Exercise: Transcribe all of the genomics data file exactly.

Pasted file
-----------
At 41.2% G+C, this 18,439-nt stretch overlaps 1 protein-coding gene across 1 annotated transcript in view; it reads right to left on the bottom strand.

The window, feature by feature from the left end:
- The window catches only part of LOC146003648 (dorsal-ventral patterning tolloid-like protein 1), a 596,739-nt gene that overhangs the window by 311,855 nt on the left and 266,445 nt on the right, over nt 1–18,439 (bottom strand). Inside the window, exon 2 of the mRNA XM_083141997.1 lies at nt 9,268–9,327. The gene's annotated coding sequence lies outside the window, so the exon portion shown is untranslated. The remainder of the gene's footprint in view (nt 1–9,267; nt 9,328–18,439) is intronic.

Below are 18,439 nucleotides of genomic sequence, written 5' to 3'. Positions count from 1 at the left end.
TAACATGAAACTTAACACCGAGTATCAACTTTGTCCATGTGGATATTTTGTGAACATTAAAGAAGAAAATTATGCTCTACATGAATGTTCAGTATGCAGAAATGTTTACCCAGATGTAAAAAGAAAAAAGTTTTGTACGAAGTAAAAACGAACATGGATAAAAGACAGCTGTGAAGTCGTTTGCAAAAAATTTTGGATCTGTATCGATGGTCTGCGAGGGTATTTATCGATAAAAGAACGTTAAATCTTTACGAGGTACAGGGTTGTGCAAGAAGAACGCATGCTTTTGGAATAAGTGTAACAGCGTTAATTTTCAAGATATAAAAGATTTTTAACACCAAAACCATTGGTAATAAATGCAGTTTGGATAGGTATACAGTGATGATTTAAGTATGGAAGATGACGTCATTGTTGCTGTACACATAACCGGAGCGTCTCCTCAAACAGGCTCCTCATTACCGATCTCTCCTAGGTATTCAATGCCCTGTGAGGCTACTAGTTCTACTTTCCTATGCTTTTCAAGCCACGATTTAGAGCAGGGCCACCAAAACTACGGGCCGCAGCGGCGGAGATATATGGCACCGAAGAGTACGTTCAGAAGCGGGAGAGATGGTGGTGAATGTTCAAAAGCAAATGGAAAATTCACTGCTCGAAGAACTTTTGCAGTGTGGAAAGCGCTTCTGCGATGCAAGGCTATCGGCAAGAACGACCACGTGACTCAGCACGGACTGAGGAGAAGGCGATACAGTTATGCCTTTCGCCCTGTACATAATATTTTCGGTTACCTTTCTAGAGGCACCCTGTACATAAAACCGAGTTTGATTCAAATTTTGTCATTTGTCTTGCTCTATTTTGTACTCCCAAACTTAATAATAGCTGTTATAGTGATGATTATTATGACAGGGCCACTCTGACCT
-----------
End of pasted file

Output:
At 41.2% G+C, this 18,439-nt stretch overlaps 1 protein-coding gene across 1 annotated transcript in view; it reads right to left on the bottom strand.

The window, feature by feature from the left end:
- The window catches only part of LOC146003648 (dorsal-ventral patterning tolloid-like protein 1), a 596,739-nt gene that overhangs the window by 311,855 nt on the left and 266,445 nt on the right, over nt 1–18,439 (bottom strand). Inside the window, exon 2 of the mRNA XM_083141997.1 lies at nt 9,268–9,327. The gene's annotated coding sequence lies outside the window, so the exon portion shown is untranslated. The remainder of the gene's footprint in view (nt 1–9,267; nt 9,328–18,439) is intronic.

Below are 18,439 nucleotides of genomic sequence, written 5' to 3'. Positions count from 1 at the left end.
TAACATGAAACTTAACACCGAGTATCAACTTTGTCCATGTGGATATTTTGTGAACATTAAAGAAGAAAATTATGCTCTACATGAATGTTCAGTATGCAGAAATGTTTACCCAGATGTAAAAAGAAAAAAGTTTTGTACGAAGTAAAAACGAACATGGATAAAAGACAGCTGTGAAGTCGTTTGCAAAAAATTTTGGATCTGTATCGATGGTCTGCGAGGGTATTTATCGATAAAAGAACGTTAAATCTTTACGAGGTACAGGGTTGTGCAAGAAGAACGCATGCTTTTGGAATAAGTGTAACAGCGTTAATTTTCAAGATATAAAAGATTTTTAACACCAAAACCATTGGTAATAAATGCAGTTTGGATAGGTATACAGTGATGATTTAAGTATGGAAGATGACGTCATTGTTGCTGTACACATAACCGGAGCGTCTCCTCAAACAGGCTCCTCATTACCGATCTCTCCTAGGTATTCAATGCCCTGTGAGGCTACTAGTTCTACTTTCCTATGCTTTTCAAGCCACGATTTAGAGCAGGGCCACCAAAACTACGGGCCGCAGCGGCGGAGATATATGGCACCGAAGAGTACGTTCAGAAGCGGGAGAGATGGTGGTGAATGTTCAAAAGCAAATGGAAAATTCACTGCTCGAAGAACTTTTGCAGTGTGGAAAGCGCTTCTGCGATGCAAGGCTATCGGCAAGAACGACCACGTGACTCAGCACGGACTGAGGAGAAGGCGATACAGTTATGCCTTTCGCCCTGTACATAATATTTTCGGTTACCTTTCTAGAGGCACCCTGTACATAAAACCGAGTTTGATTCAAATTTTGTCATTTGTCTTGCTCTATTTTGTACTCCCAAACTTAATAATAGCTGTTATAGTGATGATTATTATGACAGGGCCACTCTGACCT